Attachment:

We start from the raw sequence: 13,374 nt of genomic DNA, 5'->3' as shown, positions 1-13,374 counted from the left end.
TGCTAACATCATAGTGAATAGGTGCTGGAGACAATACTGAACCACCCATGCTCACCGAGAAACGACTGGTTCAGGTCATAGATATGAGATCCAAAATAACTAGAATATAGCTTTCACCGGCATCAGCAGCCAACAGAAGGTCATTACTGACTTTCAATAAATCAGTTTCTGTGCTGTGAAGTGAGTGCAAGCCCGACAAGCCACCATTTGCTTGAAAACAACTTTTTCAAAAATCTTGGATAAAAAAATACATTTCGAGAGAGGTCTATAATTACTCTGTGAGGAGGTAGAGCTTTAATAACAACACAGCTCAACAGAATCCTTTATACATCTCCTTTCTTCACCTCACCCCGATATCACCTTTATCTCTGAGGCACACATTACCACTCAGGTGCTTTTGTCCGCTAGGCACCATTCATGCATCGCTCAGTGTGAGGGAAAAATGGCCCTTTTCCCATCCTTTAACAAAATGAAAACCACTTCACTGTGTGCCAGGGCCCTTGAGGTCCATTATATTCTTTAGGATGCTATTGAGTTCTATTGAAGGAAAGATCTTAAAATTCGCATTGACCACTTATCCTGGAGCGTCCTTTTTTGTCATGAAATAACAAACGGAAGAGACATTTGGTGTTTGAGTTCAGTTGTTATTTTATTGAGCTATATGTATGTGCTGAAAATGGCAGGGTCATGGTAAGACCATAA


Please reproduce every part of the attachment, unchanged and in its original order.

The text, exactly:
We start from the raw sequence: 13,374 nt of genomic DNA, 5'->3' as shown, positions 1-13,374 counted from the left end.
TGCTAACATCATAGTGAATAGGTGCTGGAGACAATACTGAACCACCCATGCTCACCGAGAAACGACTGGTTCAGGTCATAGATATGAGATCCAAAATAACTAGAATATAGCTTTCACCGGCATCAGCAGCCAACAGAAGGTCATTACTGACTTTCAATAAATCAGTTTCTGTGCTGTGAAGTGAGTGCAAGCCCGACAAGCCACCATTTGCTTGAAAACAACTTTTTCAAAAATCTTGGATAAAAAAATACATTTCGAGAGAGGTCTATAATTACTCTGTGAGGAGGTAGAGCTTTAATAACAACACAGCTCAACAGAATCCTTTATACATCTCCTTTCTTCACCTCACCCCGATATCACCTTTATCTCTGAGGCACACATTACCACTCAGGTGCTTTTGTCCGCTAGGCACCATTCATGCATCGCTCAGTGTGAGGGAAAAATGGCCCTTTTCCCATCCTTTAACAAAATGAAAACCACTTCACTGTGTGCCAGGGCCCTTGAGGTCCATTATATTCTTTAGGATGCTATTGAGTTCTATTGAAGGAAAGATCTTAAAATTCGCATTGACCACTTATCCTGGAGCGTCCTTTTTTGTCATGAAATAACAAACGGAAGAGACATTTGGTGTTTGAGTTCAGTTGTTATTTTATTGAGCTATATGTATGTGCTGAAAATGGCAGGGTCATGGTAAGACCATAA